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An Update On The World’s COVID-19 Situation

From worldwide stats, vaccine updates, PPE implementation, and more

It’s been seven months to the date since Metro Manila was put under enhanced community quarantine following the unprecedented spread of Covid-19. Since then, the number of cases worldwide has continued to rise, currently clocking in at 38 million cases globally, with over 1 million deaths. As of writing, the Philippines has recorded a total of 346,536 cases, with major cities under general community quarantine.


Life still isn’t back to normal, even as our economy continues to open up gradually. People have begun flocking to malls and restaurants again, even as other forms of entertainment—such as theaters, cinemas, and museums—remain closed indefinitely. As we continue to navigate this new world, with disinfectants and PPEs to protect ourselves, more and more people are wondering when this will end, if it even will at all. 


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Here’s what we know so far:


Some countries, like New Zealand and Republic of Korea, have it under control. Since April 18, the number of new cases being reported in New Zealand have been showing a downward curve. In South Korea, their Covid-19 response has been admired by countries, neighboring or otherwise. 


Photo by Gear5.8 by Roberto R. on Unsplash


Covid-19 could last longer than the oft-reported two weeks. A growing number of people in the United States have reported experiencing the disease’s symptoms for “months on end,” according to The Cut, which includes something called “brain fog.” 


According to the New York Times, “brain fog” is a condition affecting thousands of patients, with some survivors even describing it as feeling like dementia. On October 11, the Times reported that an increasing number of survivors are complaining about what is known as “Covid brain fog”: “cognitive symptoms that can include memory loss, confusion, difficulty focusing, dizziness, and grasping for everyday words.”


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Akanksha Srivastav on Unsplash
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Covid-19 could have long-term effects on our health. It doesn’t matter how healthy you are or how robust your immune system is; even if you recover from the virus, experts say that contracting the disease could have long-term effects on our health. This, according to a report by Vox, includes lung scarring, heart damage, and neurological and mental health effects.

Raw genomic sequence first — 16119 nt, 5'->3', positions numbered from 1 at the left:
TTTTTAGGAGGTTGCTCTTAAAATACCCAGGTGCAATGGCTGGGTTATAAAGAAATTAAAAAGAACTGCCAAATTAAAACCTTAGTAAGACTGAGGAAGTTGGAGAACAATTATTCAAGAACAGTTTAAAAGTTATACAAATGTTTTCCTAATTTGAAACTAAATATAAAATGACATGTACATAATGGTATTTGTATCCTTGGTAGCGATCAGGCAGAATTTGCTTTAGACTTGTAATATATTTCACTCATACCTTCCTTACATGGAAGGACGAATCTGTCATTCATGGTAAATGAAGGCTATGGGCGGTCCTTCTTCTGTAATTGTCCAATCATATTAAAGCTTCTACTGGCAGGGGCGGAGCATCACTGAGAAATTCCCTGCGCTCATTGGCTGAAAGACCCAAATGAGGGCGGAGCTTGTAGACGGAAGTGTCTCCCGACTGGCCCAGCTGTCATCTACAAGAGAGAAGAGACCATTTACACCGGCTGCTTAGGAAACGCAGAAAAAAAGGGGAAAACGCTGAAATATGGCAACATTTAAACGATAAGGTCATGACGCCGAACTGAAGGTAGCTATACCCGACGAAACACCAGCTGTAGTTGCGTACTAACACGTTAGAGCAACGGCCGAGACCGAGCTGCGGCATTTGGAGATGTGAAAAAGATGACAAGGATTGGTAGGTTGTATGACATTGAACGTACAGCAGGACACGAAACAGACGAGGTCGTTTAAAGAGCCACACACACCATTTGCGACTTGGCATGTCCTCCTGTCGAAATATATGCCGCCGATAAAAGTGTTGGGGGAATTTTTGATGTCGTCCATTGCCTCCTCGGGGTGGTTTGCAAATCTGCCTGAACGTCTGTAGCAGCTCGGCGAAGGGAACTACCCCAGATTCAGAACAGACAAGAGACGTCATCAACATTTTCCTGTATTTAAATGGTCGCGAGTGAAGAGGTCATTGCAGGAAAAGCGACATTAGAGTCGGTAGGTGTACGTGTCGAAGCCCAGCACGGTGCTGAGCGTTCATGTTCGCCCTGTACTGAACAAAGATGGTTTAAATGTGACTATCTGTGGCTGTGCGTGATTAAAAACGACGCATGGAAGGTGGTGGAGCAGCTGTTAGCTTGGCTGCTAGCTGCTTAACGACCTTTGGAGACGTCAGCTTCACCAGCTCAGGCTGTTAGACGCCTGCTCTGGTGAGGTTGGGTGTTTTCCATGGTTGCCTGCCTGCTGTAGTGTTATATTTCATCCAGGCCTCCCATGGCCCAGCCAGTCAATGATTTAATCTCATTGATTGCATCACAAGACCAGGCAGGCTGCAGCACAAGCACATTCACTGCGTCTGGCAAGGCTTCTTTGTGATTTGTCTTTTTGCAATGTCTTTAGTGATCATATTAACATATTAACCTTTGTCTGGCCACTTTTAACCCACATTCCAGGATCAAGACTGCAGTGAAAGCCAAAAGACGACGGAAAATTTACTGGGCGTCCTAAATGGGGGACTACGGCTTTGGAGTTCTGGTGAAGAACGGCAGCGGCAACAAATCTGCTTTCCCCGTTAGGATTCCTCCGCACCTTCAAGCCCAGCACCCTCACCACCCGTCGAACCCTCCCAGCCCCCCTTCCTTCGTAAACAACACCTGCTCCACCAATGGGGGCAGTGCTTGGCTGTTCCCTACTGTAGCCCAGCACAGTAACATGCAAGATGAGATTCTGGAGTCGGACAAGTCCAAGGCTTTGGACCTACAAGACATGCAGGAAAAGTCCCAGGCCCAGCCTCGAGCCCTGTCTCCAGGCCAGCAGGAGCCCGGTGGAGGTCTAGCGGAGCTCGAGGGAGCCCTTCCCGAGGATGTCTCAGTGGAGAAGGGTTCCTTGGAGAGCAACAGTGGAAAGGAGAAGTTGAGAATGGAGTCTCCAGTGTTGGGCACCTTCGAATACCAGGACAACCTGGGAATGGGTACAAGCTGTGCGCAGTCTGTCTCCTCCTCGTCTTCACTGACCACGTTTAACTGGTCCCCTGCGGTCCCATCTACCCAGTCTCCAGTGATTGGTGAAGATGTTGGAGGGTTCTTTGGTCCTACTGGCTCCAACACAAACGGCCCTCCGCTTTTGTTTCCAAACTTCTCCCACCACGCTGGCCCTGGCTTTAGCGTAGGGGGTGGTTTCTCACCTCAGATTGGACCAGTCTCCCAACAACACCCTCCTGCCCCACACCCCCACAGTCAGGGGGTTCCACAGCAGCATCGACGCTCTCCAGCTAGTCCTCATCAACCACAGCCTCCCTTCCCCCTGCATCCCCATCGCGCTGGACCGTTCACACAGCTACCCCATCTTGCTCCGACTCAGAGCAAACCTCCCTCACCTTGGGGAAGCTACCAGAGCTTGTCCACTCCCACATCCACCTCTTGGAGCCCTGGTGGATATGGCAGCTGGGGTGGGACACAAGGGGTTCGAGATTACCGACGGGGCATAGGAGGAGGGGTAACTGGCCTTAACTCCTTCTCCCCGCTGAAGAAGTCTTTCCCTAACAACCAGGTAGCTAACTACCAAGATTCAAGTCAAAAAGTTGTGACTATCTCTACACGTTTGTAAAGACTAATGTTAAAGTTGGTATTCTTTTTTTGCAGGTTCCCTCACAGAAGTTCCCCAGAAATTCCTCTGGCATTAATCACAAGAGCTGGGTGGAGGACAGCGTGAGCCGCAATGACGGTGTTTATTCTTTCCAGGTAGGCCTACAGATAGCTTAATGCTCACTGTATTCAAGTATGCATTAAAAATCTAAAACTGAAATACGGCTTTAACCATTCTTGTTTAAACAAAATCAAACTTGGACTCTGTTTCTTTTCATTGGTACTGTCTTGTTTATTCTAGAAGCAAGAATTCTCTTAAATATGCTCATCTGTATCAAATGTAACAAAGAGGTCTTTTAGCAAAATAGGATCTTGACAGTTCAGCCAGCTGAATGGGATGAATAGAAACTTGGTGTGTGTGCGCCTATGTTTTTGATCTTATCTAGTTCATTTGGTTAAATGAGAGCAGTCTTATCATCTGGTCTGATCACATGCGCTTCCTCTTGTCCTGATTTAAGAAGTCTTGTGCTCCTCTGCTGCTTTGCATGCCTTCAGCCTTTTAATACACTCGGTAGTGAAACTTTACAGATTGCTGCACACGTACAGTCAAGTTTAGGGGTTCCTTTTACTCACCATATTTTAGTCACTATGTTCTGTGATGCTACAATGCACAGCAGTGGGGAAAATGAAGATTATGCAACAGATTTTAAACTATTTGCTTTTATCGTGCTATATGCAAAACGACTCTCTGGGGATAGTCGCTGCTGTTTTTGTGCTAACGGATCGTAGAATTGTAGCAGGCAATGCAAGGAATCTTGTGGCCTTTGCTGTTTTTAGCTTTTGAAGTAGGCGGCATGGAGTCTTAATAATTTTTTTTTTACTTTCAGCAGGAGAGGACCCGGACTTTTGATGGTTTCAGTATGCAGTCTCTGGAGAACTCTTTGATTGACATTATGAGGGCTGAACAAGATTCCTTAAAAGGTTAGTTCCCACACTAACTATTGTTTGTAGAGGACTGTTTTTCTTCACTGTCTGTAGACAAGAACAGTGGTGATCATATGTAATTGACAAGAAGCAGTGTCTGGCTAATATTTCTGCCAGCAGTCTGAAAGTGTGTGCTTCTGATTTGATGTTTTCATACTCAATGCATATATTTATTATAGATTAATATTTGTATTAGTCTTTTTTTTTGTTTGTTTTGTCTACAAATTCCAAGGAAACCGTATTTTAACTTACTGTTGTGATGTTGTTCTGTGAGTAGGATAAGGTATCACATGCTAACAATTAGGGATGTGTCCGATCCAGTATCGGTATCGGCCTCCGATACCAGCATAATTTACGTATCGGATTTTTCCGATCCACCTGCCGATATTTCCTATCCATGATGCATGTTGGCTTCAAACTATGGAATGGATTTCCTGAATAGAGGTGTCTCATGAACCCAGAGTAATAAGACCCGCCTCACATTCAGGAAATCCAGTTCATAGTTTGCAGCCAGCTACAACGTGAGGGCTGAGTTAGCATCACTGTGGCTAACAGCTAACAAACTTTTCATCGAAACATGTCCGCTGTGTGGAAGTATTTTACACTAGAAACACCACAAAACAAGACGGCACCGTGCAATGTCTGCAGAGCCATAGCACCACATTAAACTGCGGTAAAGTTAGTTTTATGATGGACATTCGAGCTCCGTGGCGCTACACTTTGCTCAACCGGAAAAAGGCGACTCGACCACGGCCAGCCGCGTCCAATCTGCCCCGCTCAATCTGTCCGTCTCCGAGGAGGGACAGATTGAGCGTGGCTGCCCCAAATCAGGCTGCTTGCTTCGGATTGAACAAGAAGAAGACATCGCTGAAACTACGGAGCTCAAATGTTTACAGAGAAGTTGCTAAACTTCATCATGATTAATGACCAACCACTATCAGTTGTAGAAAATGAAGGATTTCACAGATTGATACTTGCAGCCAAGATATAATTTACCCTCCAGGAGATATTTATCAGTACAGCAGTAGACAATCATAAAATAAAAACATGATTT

According to the BBC, most experts think that a vaccine is likely to become widely available by mid-2021. That is, of course, if scientists are able to develop one in only a few months; a vaccine typically takes years or decades to develop.  



Photo by Vincent Ghilione on Unsplash


According to the New York Times coronavirus vaccine tracker, 6 vaccines have been approved for “early or limited use.” However, the countries that have approved these vaccines — China and Russia—didn’t wait for the results of Phase 3 trials (giving the vaccine to thousands of people and waiting to see how many become infected). This rushed process, according to experts, could pose serious risks.

 

Ruth Burrows on Unsplash
Ruth Burrows on Unsplash
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In September, Health Secretary Francisco T. Duque III disclosed that that the Philippines is already in “close collaboration and negotiation with several international pharmaceutical companies that are currently frontrunners in the development of COVID-19 vaccines.” The Philippines will also participate in the World Health Organization’s Solidarity Trial for Vaccines, a global effort to rapidly develop and evaluate possible candidate vaccines against the COVID-19.


In other countries, such as the United Kingdom or the United States, face shields aren’t mandatory. In the Philippines, especially in certain local government units (like Quezon City), the wearing of face shields along with a face mask is required anytime you step out. Face shields and face masks are added protection against the virus, but still do not, as experts stress, replace the necessity of hand washing.  



Social distancing and proper handwashing are still the most advised ways to reduce the risk of transmission. “Masks alone will not protect you,” says the World Health Organization. “To fight coronavirus, also ensure physical distancing and frequent handwashing.” The CDC has guidelines on proper handwashing as well as when to wash your hands. 


As we work together to help end COVID-19, here's a reminder from Metro.Style to always, always wear a mask:




Lead photos by Natalia Lopes on Unsplash / Michael Walter on Unsplash


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